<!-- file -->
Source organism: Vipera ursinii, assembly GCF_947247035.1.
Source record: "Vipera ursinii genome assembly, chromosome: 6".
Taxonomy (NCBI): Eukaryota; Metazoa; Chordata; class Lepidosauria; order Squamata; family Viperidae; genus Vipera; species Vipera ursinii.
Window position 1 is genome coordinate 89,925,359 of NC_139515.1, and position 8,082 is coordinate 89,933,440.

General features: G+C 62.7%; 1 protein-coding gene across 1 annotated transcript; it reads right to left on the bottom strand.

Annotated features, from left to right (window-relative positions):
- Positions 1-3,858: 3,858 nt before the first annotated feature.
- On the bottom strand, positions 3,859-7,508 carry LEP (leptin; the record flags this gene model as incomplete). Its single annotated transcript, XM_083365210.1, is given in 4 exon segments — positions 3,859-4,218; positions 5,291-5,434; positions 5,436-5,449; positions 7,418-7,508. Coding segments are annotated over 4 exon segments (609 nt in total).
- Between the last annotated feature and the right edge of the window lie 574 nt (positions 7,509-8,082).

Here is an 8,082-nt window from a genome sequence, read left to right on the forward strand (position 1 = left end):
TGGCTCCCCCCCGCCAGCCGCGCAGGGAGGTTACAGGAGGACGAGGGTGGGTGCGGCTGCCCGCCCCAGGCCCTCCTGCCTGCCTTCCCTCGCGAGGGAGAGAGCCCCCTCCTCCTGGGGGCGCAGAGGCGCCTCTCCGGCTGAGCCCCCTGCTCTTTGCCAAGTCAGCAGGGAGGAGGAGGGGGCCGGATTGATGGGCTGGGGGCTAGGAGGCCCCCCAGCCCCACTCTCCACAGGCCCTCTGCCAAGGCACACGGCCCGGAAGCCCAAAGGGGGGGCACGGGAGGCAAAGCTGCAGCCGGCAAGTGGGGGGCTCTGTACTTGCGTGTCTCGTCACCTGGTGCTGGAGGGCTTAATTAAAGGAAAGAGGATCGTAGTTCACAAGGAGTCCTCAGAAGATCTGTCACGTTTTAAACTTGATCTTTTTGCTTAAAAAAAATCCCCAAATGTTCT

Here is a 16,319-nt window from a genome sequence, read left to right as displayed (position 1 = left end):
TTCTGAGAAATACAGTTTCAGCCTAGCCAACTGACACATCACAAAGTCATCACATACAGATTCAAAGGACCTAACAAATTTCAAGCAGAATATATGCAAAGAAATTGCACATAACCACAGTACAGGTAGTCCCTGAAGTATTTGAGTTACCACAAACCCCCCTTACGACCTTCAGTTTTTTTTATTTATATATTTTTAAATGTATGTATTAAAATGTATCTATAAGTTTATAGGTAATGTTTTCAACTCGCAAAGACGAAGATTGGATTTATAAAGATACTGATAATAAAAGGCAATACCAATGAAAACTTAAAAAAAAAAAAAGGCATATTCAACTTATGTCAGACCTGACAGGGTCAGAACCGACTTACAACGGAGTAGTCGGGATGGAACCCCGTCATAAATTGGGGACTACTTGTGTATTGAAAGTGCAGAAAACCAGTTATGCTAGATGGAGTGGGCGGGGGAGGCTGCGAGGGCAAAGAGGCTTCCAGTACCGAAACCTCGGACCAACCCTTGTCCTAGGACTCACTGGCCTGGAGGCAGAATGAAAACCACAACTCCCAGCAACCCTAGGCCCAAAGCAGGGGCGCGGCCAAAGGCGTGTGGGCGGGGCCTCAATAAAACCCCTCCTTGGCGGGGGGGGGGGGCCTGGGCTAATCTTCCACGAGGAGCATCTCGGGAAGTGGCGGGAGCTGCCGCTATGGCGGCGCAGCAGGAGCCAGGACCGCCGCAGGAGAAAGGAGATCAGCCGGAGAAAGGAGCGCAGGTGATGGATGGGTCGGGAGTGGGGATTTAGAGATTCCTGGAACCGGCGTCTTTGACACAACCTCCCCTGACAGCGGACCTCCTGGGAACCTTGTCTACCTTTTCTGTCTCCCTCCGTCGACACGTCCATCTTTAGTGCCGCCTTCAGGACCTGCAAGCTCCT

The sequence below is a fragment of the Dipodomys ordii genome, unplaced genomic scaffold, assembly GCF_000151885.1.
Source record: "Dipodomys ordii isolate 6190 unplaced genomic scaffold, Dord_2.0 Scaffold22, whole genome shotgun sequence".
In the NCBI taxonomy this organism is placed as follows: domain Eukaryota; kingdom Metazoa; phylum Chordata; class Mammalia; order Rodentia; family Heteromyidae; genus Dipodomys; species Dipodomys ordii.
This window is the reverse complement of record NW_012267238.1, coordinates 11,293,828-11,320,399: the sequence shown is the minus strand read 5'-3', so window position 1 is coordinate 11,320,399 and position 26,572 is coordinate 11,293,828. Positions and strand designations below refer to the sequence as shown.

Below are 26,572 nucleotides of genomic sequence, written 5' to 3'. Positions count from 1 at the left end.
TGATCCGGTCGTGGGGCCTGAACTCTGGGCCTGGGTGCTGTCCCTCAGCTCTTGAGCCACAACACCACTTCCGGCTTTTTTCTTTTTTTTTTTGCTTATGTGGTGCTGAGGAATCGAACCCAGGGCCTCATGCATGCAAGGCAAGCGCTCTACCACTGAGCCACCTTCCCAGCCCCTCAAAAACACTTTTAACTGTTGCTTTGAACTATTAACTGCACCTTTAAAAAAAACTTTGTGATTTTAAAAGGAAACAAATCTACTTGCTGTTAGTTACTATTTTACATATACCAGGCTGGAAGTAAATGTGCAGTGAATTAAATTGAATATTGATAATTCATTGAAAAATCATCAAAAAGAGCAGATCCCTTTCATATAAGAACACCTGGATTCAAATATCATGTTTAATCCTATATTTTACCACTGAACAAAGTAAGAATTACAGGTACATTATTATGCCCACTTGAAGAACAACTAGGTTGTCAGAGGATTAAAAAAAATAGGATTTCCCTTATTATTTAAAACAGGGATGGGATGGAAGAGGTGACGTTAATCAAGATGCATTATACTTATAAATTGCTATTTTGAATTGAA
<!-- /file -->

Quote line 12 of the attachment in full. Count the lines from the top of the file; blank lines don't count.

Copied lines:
Here is a 16,319-nt window from a genome sequence, read left to right as displayed (position 1 = left end):